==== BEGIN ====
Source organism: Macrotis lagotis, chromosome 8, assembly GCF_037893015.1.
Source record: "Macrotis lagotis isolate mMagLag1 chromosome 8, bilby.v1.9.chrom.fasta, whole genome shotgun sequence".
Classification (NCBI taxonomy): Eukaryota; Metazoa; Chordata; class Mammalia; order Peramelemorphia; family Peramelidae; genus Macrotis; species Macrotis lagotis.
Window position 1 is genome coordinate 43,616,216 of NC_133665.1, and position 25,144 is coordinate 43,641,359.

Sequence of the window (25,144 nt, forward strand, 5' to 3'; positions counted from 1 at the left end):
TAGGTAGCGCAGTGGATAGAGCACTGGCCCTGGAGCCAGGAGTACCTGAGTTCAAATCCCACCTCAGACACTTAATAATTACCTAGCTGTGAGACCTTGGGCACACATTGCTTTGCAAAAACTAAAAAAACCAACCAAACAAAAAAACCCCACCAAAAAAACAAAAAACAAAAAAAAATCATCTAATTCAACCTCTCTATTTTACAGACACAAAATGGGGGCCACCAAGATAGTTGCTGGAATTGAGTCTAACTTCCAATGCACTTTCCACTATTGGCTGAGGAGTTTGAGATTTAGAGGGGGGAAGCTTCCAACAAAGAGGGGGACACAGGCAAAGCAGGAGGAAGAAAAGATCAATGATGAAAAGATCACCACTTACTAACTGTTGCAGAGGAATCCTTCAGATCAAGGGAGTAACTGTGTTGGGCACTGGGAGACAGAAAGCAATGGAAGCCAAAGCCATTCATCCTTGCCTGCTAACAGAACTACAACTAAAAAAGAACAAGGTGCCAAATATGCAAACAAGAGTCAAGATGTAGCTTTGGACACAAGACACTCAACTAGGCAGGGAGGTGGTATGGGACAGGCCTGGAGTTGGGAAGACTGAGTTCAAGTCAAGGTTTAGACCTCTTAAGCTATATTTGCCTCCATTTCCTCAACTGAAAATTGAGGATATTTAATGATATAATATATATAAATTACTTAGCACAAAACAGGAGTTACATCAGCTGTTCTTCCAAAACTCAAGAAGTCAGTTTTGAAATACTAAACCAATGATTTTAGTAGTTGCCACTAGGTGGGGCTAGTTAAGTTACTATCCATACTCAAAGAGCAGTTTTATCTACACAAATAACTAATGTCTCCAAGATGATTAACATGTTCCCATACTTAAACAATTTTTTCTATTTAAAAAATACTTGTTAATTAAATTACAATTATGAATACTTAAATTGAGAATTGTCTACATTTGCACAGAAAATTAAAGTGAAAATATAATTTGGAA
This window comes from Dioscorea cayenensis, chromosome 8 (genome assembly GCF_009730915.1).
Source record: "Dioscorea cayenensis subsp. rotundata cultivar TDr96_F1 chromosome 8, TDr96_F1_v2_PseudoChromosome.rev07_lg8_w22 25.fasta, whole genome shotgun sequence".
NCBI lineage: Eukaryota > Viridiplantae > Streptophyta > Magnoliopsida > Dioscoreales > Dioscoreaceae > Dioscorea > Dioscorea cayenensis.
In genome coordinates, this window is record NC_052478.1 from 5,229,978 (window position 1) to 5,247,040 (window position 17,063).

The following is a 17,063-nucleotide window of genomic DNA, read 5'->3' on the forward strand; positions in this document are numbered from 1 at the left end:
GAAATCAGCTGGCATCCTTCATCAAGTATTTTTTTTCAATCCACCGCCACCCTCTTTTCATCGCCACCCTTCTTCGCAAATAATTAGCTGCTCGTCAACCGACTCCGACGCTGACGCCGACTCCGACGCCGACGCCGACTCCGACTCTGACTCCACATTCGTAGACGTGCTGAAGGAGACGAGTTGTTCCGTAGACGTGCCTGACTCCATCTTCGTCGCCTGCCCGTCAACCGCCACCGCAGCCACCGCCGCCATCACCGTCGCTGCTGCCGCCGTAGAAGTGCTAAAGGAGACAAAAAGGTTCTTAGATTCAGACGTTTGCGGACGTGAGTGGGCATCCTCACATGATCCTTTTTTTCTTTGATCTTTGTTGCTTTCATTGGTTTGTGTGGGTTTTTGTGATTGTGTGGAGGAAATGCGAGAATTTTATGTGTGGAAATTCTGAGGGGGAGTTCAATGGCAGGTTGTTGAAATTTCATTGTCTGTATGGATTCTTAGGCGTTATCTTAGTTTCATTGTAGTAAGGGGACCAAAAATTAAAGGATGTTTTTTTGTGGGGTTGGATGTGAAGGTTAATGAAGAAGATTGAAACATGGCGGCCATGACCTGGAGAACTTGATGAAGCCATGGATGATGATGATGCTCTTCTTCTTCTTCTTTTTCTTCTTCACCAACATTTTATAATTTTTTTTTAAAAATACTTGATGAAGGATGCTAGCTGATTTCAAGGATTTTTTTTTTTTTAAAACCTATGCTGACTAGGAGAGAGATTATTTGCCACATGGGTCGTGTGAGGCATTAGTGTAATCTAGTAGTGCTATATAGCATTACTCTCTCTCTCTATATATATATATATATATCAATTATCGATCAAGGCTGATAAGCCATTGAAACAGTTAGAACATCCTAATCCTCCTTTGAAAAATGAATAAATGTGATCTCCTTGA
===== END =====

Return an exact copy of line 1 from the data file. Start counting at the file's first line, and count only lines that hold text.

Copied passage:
Source organism: Macrotis lagotis, chromosome 8, assembly GCF_037893015.1.